Essay about The Truth of Thanksgiving

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The Truth of Thanksgiving

While children are growing up in America, they are told several tales of America’s establishment and history. However, these stories are generally not told as they actually happened. An instance of this is the story of the Pilgrims and the first Thanksgiving. Thanksgiving is explained as this elaborate ceremony where the Pilgrims and Indians gathered in harmony at this large harvest in celebration of their coming together. According to the primary document of William Bradford’s journal, Thanksgiving didn’t pan out quite as it is explained to Americans today. In the film, The Addams Family Values, the Addams children take part in a traditional, yet misconceived celebration of the first Thanksgiving. This
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The performance chosen was a reenactment of the first Thanksgiving. The “cool kids” were cast as the Pilgrims, while Wednesday and her friends were cast as the Native Americans. Wednesday is actually cast in the lead role of Pocahontas. In the beginning of the dinner performance, the Pilgrims give a speech regarding the Native Americans as savages and explain how they should become Pilgrims. In the end, the Native Americans do not enjoy a pleasant meal with the Pilgrims. Instead, they revolt, burning down the Pilgrims homes and torturing their families.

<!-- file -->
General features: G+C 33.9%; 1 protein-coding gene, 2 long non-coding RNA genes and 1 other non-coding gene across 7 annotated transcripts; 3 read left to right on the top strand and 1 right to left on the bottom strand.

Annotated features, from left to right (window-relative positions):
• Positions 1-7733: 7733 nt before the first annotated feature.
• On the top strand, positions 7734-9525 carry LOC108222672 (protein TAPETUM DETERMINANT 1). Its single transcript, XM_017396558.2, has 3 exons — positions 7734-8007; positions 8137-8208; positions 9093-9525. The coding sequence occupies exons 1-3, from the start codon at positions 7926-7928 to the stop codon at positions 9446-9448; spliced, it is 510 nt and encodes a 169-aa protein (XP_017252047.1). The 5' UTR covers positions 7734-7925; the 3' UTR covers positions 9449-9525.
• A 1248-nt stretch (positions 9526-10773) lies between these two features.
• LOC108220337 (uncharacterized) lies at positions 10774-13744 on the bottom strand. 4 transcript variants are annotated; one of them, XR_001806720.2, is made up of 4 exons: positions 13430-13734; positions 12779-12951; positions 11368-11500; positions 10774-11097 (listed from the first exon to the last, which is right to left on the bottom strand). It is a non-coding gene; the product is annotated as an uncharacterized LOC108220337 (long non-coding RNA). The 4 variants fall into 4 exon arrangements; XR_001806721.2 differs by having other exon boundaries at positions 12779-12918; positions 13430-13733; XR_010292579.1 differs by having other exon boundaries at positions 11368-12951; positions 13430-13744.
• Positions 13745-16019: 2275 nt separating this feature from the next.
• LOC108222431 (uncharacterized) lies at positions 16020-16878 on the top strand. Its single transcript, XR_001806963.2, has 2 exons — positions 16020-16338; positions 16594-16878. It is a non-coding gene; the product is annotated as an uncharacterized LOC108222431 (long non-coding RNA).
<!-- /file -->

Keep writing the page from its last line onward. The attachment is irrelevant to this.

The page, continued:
Many aspects of this film are worthy of analysis. The dual depiction of the Addams family is worthy of noting. The Addams family is portrayed as savages. They are shown as living very differently from the typical American family. They reside in a Gothic like castle, bury their pets alive, eat squirrel, etc. Interestingly, the family is actually from Europe, specifically France. The Addams family takes on a dual role of Native Americans (their savage description) and Europeans (their European background). When they send Wednesday and Pugsley to Camp Chippewa, it is actually considered to be the camp for “American’s privileged children” (Addams’ Family Values). This is a Native American based camp, yet the early Native Americans were not in anyway considered privileged by the Europeans due to their primitive way of living. When all the children take part in the typical “Indian” activities, the
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